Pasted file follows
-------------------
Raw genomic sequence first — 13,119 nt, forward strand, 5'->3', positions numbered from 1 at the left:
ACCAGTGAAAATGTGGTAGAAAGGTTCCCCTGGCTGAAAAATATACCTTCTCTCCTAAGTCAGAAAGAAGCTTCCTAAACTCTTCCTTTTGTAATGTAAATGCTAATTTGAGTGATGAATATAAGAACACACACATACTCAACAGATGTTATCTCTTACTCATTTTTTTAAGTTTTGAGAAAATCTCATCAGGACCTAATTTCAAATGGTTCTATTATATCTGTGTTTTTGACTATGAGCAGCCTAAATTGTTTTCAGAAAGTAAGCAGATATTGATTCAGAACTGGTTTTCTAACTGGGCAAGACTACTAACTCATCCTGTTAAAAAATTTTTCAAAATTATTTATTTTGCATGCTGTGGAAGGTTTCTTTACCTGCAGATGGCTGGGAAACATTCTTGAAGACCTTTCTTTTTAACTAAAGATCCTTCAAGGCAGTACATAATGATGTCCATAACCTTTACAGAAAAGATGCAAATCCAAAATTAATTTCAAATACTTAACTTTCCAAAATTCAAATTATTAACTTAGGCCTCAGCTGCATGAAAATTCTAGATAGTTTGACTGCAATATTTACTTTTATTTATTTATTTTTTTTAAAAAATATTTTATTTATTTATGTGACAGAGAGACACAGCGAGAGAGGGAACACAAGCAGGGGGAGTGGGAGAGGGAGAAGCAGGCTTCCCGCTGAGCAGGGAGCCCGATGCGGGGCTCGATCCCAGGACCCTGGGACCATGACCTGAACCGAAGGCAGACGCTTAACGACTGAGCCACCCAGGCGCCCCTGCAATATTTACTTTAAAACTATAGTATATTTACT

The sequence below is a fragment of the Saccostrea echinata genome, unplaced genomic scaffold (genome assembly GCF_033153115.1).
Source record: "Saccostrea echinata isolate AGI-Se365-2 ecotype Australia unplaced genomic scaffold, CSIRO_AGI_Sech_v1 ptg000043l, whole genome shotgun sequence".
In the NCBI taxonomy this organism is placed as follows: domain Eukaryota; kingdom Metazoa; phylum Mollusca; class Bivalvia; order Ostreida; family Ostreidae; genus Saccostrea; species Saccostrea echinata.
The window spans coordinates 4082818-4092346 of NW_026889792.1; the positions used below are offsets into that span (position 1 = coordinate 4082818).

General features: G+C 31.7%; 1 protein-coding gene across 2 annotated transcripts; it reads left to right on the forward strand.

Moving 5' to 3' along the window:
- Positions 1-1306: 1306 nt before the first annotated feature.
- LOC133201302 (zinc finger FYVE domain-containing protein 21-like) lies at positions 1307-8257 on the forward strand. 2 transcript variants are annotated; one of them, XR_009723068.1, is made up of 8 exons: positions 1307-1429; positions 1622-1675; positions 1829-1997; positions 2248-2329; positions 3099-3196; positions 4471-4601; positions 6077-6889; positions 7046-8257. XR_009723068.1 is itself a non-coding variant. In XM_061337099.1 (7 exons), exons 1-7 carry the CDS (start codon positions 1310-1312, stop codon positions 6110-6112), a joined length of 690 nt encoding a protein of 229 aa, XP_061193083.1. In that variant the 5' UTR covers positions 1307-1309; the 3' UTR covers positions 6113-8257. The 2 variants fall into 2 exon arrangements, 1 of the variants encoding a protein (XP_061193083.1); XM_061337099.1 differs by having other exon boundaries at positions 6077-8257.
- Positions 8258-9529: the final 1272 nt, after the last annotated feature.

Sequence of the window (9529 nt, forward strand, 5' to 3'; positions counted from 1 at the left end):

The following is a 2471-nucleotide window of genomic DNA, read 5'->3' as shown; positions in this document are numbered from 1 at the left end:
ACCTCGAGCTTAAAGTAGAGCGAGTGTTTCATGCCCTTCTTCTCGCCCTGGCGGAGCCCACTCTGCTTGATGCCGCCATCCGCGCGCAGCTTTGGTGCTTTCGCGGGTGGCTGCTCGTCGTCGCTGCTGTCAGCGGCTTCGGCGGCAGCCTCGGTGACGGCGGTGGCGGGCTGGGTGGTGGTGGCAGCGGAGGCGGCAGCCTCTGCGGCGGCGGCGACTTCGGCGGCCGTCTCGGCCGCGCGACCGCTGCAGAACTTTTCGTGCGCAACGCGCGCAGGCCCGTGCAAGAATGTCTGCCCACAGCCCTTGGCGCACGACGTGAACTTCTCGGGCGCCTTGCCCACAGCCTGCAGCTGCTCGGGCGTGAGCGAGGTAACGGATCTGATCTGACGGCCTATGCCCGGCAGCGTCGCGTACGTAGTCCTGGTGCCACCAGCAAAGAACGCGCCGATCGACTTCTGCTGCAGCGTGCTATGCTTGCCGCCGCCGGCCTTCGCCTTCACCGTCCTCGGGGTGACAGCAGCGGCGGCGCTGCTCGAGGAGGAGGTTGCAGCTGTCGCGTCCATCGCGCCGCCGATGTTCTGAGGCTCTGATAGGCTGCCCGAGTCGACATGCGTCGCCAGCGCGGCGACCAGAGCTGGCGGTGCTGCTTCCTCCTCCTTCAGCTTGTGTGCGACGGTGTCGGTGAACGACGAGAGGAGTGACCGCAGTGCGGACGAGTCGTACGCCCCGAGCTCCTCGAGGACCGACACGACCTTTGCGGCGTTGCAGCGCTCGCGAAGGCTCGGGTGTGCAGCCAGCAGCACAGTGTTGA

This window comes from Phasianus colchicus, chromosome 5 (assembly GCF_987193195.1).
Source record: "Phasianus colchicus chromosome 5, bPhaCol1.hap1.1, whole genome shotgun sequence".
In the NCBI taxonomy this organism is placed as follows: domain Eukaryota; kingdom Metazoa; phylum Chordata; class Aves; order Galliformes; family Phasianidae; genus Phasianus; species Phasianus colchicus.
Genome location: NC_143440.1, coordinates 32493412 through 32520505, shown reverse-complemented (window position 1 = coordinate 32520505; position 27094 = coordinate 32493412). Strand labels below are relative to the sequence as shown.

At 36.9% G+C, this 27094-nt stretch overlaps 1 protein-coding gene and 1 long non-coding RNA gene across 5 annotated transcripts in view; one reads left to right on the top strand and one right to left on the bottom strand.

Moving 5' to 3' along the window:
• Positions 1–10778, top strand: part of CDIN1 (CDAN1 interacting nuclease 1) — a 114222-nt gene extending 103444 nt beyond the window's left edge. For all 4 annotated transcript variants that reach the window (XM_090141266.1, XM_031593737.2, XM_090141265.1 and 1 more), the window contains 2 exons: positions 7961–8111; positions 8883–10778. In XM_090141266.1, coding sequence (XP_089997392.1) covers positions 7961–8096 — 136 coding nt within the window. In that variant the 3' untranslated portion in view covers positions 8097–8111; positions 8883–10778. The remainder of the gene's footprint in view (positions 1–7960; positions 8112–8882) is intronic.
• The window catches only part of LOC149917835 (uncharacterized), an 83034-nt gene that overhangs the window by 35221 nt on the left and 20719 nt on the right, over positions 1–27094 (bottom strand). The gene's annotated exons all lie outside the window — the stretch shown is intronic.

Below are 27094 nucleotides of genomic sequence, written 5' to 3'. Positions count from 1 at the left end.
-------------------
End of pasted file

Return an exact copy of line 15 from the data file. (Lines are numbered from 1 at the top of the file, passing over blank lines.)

This window comes from Phasianus colchicus, chromosome 5 (assembly GCF_987193195.1).